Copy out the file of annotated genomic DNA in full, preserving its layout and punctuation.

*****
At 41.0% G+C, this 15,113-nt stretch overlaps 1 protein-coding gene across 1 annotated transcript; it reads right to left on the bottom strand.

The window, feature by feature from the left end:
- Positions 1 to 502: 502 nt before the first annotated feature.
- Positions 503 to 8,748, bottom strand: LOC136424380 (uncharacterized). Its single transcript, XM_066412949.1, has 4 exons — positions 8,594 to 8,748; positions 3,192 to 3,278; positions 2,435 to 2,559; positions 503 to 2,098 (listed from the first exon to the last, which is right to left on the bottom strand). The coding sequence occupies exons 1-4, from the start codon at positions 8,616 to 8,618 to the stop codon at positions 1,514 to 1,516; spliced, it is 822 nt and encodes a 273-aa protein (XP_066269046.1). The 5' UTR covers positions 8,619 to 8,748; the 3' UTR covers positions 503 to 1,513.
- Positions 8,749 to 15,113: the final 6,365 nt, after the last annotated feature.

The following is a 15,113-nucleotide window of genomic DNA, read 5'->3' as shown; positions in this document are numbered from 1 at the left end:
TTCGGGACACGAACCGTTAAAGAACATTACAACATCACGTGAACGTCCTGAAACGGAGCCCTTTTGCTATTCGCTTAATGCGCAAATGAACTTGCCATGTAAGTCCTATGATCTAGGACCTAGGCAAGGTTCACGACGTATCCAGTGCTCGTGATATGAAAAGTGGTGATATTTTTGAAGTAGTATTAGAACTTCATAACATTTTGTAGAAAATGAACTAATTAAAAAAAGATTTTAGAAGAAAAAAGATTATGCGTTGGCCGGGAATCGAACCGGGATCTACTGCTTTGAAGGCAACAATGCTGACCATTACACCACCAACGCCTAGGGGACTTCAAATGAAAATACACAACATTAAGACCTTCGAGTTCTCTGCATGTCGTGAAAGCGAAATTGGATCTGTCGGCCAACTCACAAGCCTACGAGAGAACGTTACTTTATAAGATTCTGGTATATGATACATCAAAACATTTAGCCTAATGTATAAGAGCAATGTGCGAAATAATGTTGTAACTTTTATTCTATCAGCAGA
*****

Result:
At 41.0% G+C, this 15,113-nt stretch overlaps 1 protein-coding gene across 1 annotated transcript; it reads right to left on the bottom strand.

The window, feature by feature from the left end:
- Positions 1 to 502: 502 nt before the first annotated feature.
- Positions 503 to 8,748, bottom strand: LOC136424380 (uncharacterized). Its single transcript, XM_066412949.1, has 4 exons — positions 8,594 to 8,748; positions 3,192 to 3,278; positions 2,435 to 2,559; positions 503 to 2,098 (listed from the first exon to the last, which is right to left on the bottom strand). The coding sequence occupies exons 1-4, from the start codon at positions 8,616 to 8,618 to the stop codon at positions 1,514 to 1,516; spliced, it is 822 nt and encodes a 273-aa protein (XP_066269046.1). The 5' UTR covers positions 8,619 to 8,748; the 3' UTR covers positions 503 to 1,513.
- Positions 8,749 to 15,113: the final 6,365 nt, after the last annotated feature.

The following is a 15,113-nucleotide window of genomic DNA, read 5'->3' as shown; positions in this document are numbered from 1 at the left end:
TTCGGGACACGAACCGTTAAAGAACATTACAACATCACGTGAACGTCCTGAAACGGAGCCCTTTTGCTATTCGCTTAATGCGCAAATGAACTTGCCATGTAAGTCCTATGATCTAGGACCTAGGCAAGGTTCACGACGTATCCAGTGCTCGTGATATGAAAAGTGGTGATATTTTTGAAGTAGTATTAGAACTTCATAACATTTTGTAGAAAATGAACTAATTAAAAAAAGATTTTAGAAGAAAAAAGATTATGCGTTGGCCGGGAATCGAACCGGGATCTACTGCTTTGAAGGCAACAATGCTGACCATTACACCACCAACGCCTAGGGGACTTCAAATGAAAATACACAACATTAAGACCTTCGAGTTCTCTGCATGTCGTGAAAGCGAAATTGGATCTGTCGGCCAACTCACAAGCCTACGAGAGAACGTTACTTTATAAGATTCTGGTATATGATACATCAAAACATTTAGCCTAATGTATAAGAGCAATGTGCGAAATAATGTTGTAACTTTTATTCTATCAGCAGA